Sea Shepherd Volunteers Save Nesting Sea Turtle and Eggs from Poachers in Costa Rica
Just days after the May 31st launch of sea turtle defense campaign Operation Jairo, Sea Shepherd volunteers have located and stopped a poaching operation on Costa Rica’s Pacuare Beach.
Shortly after darkness began to fall on the night of June 4th, Sea Shepherd volunteers were preparing to begin their nightly beach patrol. Ground leader Brett Bradley was advised that a large endangered leatherback turtle was digging a nest near the front gate of the encampment, looking for a place to safely bury her eggs. Brett was also alerted that a man was loitering nearby, very closely watching the vulnerable nesting turtle and likely waiting to steal her freshly laid eggs.
Brett grabbed his camera and immediately went out to investigate, catching the poacher red-handed with his arm inside the nest, removing the turtle eggs as they were being laid.
As soon as the team of Sea Shepherd volunteers arrived and began documenting the incident with photography and taking a description of the male poacher, he grabbed his sack containing approximately 20-25 eggs and fled into the nearby woods.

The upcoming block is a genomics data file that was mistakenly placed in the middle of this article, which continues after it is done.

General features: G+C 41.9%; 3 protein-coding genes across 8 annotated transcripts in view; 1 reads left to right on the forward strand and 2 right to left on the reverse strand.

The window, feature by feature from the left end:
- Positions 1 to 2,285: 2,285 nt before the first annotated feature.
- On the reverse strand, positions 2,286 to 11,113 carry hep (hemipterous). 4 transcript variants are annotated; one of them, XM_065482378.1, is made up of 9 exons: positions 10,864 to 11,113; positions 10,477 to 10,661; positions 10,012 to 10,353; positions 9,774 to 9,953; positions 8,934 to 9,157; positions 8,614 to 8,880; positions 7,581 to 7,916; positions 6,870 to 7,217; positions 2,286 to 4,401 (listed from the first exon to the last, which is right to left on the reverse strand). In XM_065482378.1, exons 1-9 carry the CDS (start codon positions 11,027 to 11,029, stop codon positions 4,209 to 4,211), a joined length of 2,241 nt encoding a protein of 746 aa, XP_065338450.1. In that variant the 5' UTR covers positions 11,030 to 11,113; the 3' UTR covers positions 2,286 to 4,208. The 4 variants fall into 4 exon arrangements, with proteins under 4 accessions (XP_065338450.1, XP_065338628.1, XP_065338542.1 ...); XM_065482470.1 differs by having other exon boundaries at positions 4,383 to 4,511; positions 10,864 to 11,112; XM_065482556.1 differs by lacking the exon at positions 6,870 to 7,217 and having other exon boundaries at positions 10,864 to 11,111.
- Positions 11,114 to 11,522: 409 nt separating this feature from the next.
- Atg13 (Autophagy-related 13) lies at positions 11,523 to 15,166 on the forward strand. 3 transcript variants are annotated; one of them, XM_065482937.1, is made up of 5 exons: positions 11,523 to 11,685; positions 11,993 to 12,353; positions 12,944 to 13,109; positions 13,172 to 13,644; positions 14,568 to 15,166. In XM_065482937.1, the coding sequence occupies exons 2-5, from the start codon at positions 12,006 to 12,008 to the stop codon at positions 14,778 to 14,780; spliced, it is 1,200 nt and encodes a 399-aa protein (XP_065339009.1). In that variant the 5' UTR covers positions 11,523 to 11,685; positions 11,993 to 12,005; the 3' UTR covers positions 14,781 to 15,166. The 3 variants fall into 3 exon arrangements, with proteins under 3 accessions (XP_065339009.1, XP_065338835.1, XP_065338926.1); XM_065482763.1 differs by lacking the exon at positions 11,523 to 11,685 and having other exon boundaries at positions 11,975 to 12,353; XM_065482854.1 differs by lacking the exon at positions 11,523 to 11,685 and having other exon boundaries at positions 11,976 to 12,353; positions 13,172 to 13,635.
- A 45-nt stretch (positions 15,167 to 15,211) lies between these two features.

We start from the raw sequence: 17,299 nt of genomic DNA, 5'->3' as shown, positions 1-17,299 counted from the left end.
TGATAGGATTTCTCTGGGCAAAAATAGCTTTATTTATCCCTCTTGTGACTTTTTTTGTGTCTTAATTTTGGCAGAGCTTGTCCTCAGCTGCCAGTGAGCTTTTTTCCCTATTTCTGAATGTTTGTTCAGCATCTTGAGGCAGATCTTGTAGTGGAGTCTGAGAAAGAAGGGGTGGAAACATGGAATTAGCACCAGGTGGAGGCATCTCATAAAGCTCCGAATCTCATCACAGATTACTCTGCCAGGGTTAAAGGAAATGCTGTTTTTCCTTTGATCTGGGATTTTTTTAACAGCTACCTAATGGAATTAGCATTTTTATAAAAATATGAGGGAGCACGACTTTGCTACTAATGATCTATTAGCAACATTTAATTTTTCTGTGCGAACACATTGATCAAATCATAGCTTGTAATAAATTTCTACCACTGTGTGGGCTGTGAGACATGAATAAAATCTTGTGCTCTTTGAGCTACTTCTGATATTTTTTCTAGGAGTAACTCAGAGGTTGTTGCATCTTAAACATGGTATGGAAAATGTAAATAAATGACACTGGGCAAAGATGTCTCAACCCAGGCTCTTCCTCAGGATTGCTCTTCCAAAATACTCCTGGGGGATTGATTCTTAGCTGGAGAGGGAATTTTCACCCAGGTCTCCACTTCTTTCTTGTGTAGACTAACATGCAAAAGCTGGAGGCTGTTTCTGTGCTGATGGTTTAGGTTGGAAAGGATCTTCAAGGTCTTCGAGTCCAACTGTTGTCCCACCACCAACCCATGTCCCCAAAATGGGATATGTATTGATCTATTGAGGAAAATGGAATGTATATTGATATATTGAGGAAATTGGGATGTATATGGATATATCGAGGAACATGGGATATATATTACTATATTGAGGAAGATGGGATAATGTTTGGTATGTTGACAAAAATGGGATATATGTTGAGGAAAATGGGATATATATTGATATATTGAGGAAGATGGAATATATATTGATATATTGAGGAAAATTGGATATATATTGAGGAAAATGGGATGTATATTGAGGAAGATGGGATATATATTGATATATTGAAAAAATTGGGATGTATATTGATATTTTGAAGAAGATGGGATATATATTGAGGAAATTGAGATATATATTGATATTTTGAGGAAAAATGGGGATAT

The mother turtle was now shaken by all of the commotion and the lights and temporarily stopped laying her eggs. Meanwhile, more poachers had arrived and were circling like vultures, looking for an opportunity to steal the remaining eggs.
Sea Shepherd volunteers encircled the female turtle, standing guard as a protective human barrier between her and the deadly poachers.
The mother eventually began to lay her eggs once again. Sea Shepherd volunteers continued to watch as she finished and returned safely to the sea. Volunteers then recovered the remaining eggs from the nest and relocated them to a nearby hatchery, where they will be continuously guarded until the hatchlings emerge and can be released safely into the ocean.
In total, 72 eggs were recovered, 71 of which were fertile unbroken eggs. Because an average of one in 1,000 sea turtle hatchlings will survive to adulthood, these 71 eggs represent a desperately needed fighting chance at survival for these endangered ocean animals.
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